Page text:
December 01, 2012

Whole Wheat Pumpkin and Sour Cream Coffee Cake

We lay aside letters never to read them again, and at last we destroy them out of discretion, and so disappears the most beautiful, the most immediate breath of life, irrecoverable for ourselves and for others. 
Johann Wolfgang von Goethe Pumpkin and Sour Cream Coffee Cake

Do you know that feeling when you finish up the letter, stamp it and let the message flow? Let it soar. Let it fly while gently cutting the thin air. It's good, isn't it? To know that all the words encompassing the most profound and most sincere emotions within are orderly assembled. The dots are just where they are supposed to be filling up the space for any doubts or misunderstandings. 

I love letters. The real ones. Scribbled on a piece of paper, in somehow disorderly ranged lines, uneven spaces and always with too many exclamation marks. I love the smell of that paper slowly being encrusted with the aroma of your fingertips while you are carefully working on the right message. Sometimes it's just a friendly note, a passionless formality or a marble routine, but other times - it's you. It's you being laid out on a dazzlingly white blanket, so paper-thin and desperately fragile that it is trembling each time you start a word. Translate it into a meaning and finally make it end up on the furthest side of the sentence.

Paragraphs. Spaces. Reticence. Truth. Emotion. The moment. The letter. It's you. The letter is you.

That's why I love letters. Cause each time I send one, it seems that I'm sending myself too. The real me that is often more tangible on that lonely piece of paper than in this thick and crowded everyday life. More honest. More vulnerable. More undisguised. Simply more simple.

Pumpkin and Sour Cream Coffee Cake

And, actually, writing letter is like baking a cake. You mix everything you have, everything you feel like utilizing at the moment, and then try to develop something out of it. Something great, but at the same time simple and honest. Something that would represent you while you won't have to say a word.

Just like this coffee cake. It's very simple when it comes to flavor, but it definitely speaks for itself. The whole-wheat flour gives that lovely taste of earthiness while sour cream softens everything up a little bit while a adding a few creamy notes. However, my pumpkin filling got lost somewhere in a baking phase, since the plan was to have a clear lightly refreshing layer of spiced pumpkin puree in between the sponge, but  it actually turned out to be a good thing - the cake got moister amazingly encompassing all the beautiful  flavors in a single bite.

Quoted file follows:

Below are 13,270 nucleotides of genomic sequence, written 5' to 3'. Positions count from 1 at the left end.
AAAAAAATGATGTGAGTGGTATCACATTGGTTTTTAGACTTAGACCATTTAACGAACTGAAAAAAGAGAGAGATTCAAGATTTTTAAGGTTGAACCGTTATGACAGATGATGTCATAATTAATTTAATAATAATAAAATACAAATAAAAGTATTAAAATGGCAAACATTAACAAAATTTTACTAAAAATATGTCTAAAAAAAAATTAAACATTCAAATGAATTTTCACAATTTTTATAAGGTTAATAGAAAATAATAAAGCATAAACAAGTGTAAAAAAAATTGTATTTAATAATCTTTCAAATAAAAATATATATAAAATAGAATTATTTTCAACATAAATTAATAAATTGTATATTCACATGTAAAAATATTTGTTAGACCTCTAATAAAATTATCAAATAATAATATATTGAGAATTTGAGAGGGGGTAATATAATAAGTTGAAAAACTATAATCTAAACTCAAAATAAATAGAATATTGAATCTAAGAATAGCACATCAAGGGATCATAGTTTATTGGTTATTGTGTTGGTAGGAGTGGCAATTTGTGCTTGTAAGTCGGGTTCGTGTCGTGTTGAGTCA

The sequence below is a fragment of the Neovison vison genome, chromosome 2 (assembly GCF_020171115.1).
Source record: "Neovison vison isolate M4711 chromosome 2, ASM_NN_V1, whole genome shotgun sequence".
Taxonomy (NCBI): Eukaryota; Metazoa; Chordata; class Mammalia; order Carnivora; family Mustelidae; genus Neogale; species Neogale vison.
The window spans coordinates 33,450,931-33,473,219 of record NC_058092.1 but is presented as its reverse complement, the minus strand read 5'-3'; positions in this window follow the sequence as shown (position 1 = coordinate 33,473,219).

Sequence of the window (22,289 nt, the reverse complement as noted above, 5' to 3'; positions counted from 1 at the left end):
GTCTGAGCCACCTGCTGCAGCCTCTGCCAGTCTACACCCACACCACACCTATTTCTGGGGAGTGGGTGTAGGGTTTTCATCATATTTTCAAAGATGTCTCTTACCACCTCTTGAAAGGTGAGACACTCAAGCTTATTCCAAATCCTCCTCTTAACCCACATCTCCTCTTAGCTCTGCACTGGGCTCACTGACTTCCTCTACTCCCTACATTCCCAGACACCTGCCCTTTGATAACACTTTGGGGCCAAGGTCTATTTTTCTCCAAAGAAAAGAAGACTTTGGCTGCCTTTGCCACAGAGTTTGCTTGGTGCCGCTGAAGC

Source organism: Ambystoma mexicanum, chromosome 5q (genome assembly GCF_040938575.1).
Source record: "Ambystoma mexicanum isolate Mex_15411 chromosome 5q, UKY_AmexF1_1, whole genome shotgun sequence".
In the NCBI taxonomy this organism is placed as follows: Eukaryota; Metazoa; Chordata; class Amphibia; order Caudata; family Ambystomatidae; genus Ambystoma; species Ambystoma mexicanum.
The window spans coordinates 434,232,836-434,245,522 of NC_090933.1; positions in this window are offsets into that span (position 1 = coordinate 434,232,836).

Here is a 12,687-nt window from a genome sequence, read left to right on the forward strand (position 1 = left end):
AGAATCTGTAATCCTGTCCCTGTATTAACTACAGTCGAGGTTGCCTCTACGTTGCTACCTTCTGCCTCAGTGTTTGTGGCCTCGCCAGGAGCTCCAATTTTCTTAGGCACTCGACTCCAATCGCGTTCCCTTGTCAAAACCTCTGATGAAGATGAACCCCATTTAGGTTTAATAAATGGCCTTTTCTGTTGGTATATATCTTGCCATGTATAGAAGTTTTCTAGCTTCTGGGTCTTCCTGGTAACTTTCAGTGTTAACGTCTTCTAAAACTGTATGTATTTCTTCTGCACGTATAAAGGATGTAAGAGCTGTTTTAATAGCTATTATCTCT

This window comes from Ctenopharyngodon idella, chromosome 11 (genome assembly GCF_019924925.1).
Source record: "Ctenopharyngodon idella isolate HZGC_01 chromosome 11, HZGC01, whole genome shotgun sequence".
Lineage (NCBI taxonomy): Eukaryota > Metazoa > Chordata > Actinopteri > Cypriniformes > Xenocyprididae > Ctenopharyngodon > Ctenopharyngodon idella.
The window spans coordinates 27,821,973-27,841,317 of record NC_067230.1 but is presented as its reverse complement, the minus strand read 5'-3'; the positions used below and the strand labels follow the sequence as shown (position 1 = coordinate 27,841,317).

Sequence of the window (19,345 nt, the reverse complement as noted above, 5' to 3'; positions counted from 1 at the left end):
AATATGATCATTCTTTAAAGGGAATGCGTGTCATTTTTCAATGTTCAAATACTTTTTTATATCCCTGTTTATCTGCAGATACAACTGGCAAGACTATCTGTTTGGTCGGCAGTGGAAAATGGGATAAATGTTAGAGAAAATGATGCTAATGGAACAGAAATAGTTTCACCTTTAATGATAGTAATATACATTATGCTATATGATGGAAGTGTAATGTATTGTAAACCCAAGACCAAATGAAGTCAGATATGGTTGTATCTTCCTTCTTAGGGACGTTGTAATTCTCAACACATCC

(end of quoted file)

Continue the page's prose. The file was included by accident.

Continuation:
Though, if you don't like whole-grain flour, you can of course substitute it with regular all-purpose flour. Just  don't forget to take off 3 tablespoons sour cream, and everything else should go well. Also, feel free to use unsweetened applesauce instead of pumpkin puree - it should be really great too.

Pumpkin and Sour Cream Coffee Cake

Pumpkin and Sour Cream Coffee Cake

for the base:
1/2 cup (62 g) all-purpose flour
1/2 cup (60 g) whole-wheat flour
1/2 tsp baking powder
1/2 tsp baking soda
1/4 cup (50 g) light brown sugar
1/4 cup (55 g) butter, at room temperature
1 tsp vanilla extract
2 medium eggs
1/2 cup (115 g) sour cream, preferably 10% fat *

for the pumpkin filling:
1 cup (215 g) pumpkin puree
1 medium egg
3 Tbsp light brown sugar
1/2 tsp ground cinnamon
1/2 tsp ground ginger
1/2 tsp ground cloves
1/2 tsp ground nutmeg

for the streusel:
1/4 cup (30 g) all-purpose flour
1/3 cup (30 g) rolled-oats
2 Tbsp light brown sugar
1/2 cup (115 g) butter, melted
2 tsp cinnamon

Preheat the oven to 350 F (180 C) temperature.
Line 9-inch baking dish with parchment paper.
To make the base, in a large bowl, mix together both flours, baking powder, baking soda.
In another bowl, cream together butter and sugar. Mix in vanilla, and beat in the egg.
Mix half of the dry ingredients into the wet, following half of the sour cream. Repeat the process with the remaining flour and sour cream. You should get smooth, heavy and slightly sticky batter.
To make the pumpkin filling, in a separate bowl whisk together the egg and sugar. Pour in the pumpkin puree and all the spices. Mix well.
Then move on to the streusel making. Mix together the flour, rolled oats, sugar, cinnamon and butter. Using your fingers form the crumbs.
To assemble the cake, pour half of the base batter into the prepared baking pan. Spread evenly. Pour over all the pumpkin filling, even it out, and then top it with the remaining batter and streusel.
Bake the cake for about 50-60 minutes, until inserted toothpick into the middle of the cake comes out clean.
Don't the aroma tempt you, and let the cake cool completely before cutting and serving.

* if you gave only 30% fat sour cream, take 1/2 cup minus 2 Tbsp and mix with some milk, so that it is liquid enough

Pumpkin and Sour Cream Coffee Cake


  1. Migle, thanks for your lovely additions to our collection. Cheers

  2. OMG this looks so good! We're going to make it tomorrow!